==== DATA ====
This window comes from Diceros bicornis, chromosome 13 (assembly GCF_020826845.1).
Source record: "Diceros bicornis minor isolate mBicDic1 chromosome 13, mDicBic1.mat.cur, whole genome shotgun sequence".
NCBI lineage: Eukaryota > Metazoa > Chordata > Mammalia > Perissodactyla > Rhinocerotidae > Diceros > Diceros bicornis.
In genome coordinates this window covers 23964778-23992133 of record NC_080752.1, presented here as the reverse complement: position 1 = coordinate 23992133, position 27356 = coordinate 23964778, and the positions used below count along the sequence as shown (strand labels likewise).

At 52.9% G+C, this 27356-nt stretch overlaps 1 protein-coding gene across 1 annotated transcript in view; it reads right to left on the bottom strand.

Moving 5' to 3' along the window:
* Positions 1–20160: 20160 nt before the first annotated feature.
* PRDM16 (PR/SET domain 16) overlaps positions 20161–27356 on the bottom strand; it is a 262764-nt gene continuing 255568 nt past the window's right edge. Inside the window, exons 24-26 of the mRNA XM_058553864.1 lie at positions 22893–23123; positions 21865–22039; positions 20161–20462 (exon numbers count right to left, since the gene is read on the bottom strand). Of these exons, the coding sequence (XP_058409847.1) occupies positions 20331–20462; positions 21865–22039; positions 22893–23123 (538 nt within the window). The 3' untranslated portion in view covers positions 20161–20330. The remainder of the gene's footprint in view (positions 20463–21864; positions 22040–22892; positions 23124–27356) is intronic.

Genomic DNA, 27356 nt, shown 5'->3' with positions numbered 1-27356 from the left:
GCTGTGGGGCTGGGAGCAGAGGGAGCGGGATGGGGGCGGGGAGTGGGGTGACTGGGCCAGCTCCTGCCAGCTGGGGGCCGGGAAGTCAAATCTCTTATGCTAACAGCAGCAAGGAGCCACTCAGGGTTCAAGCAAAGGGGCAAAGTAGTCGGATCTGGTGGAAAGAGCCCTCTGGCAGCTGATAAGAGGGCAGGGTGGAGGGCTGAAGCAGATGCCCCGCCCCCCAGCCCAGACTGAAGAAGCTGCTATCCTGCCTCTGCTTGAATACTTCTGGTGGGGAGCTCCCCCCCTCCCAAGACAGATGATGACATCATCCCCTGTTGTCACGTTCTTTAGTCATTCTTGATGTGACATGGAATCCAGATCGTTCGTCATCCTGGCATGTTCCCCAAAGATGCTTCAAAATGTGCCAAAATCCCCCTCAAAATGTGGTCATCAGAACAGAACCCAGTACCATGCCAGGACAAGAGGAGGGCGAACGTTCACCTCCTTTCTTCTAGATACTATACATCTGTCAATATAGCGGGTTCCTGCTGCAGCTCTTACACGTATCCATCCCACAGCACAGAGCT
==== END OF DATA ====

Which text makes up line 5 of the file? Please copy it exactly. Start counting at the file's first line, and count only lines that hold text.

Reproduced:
At 52.9% G+C, this 27356-nt stretch overlaps 1 protein-coding gene across 1 annotated transcript in view; it reads right to left on the bottom strand.